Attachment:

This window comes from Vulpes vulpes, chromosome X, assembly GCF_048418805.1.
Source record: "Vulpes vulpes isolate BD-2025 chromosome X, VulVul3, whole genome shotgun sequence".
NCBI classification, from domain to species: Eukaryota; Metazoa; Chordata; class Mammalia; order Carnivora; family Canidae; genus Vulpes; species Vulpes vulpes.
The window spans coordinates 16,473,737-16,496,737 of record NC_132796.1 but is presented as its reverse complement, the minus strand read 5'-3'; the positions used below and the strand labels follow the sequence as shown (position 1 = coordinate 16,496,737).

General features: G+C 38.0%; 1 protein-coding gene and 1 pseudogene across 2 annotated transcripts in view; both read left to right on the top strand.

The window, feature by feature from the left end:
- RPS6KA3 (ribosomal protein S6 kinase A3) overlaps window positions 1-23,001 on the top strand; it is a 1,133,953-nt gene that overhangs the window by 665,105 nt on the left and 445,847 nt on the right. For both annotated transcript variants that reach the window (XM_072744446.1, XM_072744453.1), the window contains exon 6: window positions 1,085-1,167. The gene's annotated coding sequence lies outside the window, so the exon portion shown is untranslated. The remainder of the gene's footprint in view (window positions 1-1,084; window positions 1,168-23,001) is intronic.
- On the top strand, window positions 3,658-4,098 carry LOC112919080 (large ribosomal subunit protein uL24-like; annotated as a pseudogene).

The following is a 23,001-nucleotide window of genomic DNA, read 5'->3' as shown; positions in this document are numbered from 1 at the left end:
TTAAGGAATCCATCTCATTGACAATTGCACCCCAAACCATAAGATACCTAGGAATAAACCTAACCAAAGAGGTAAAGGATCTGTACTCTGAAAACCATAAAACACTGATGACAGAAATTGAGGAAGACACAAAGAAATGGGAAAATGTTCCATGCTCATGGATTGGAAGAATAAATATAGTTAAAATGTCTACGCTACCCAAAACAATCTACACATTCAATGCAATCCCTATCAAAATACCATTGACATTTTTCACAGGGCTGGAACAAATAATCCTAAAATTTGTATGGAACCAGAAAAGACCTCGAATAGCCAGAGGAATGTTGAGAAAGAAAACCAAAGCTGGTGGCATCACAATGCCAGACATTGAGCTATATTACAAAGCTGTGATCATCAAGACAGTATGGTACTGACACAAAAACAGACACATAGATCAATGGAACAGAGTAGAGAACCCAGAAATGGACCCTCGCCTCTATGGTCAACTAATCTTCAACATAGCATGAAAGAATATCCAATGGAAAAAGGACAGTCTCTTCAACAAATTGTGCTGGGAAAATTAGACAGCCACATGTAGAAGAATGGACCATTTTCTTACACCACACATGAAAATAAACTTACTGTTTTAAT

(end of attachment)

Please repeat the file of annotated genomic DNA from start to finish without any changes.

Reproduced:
This window comes from Vulpes vulpes, chromosome X, assembly GCF_048418805.1.
Source record: "Vulpes vulpes isolate BD-2025 chromosome X, VulVul3, whole genome shotgun sequence".
NCBI classification, from domain to species: Eukaryota; Metazoa; Chordata; class Mammalia; order Carnivora; family Canidae; genus Vulpes; species Vulpes vulpes.
The window spans coordinates 16,473,737-16,496,737 of record NC_132796.1 but is presented as its reverse complement, the minus strand read 5'-3'; the positions used below and the strand labels follow the sequence as shown (position 1 = coordinate 16,496,737).

General features: G+C 38.0%; 1 protein-coding gene and 1 pseudogene across 2 annotated transcripts in view; both read left to right on the top strand.

The window, feature by feature from the left end:
- RPS6KA3 (ribosomal protein S6 kinase A3) overlaps window positions 1-23,001 on the top strand; it is a 1,133,953-nt gene that overhangs the window by 665,105 nt on the left and 445,847 nt on the right. For both annotated transcript variants that reach the window (XM_072744446.1, XM_072744453.1), the window contains exon 6: window positions 1,085-1,167. The gene's annotated coding sequence lies outside the window, so the exon portion shown is untranslated. The remainder of the gene's footprint in view (window positions 1-1,084; window positions 1,168-23,001) is intronic.
- On the top strand, window positions 3,658-4,098 carry LOC112919080 (large ribosomal subunit protein uL24-like; annotated as a pseudogene).

The following is a 23,001-nucleotide window of genomic DNA, read 5'->3' as shown; positions in this document are numbered from 1 at the left end:
TTAAGGAATCCATCTCATTGACAATTGCACCCCAAACCATAAGATACCTAGGAATAAACCTAACCAAAGAGGTAAAGGATCTGTACTCTGAAAACCATAAAACACTGATGACAGAAATTGAGGAAGACACAAAGAAATGGGAAAATGTTCCATGCTCATGGATTGGAAGAATAAATATAGTTAAAATGTCTACGCTACCCAAAACAATCTACACATTCAATGCAATCCCTATCAAAATACCATTGACATTTTTCACAGGGCTGGAACAAATAATCCTAAAATTTGTATGGAACCAGAAAAGACCTCGAATAGCCAGAGGAATGTTGAGAAAGAAAACCAAAGCTGGTGGCATCACAATGCCAGACATTGAGCTATATTACAAAGCTGTGATCATCAAGACAGTATGGTACTGACACAAAAACAGACACATAGATCAATGGAACAGAGTAGAGAACCCAGAAATGGACCCTCGCCTCTATGGTCAACTAATCTTCAACATAGCATGAAAGAATATCCAATGGAAAAAGGACAGTCTCTTCAACAAATTGTGCTGGGAAAATTAGACAGCCACATGTAGAAGAATGGACCATTTTCTTACACCACACATGAAAATAAACTTACTGTTTTAAT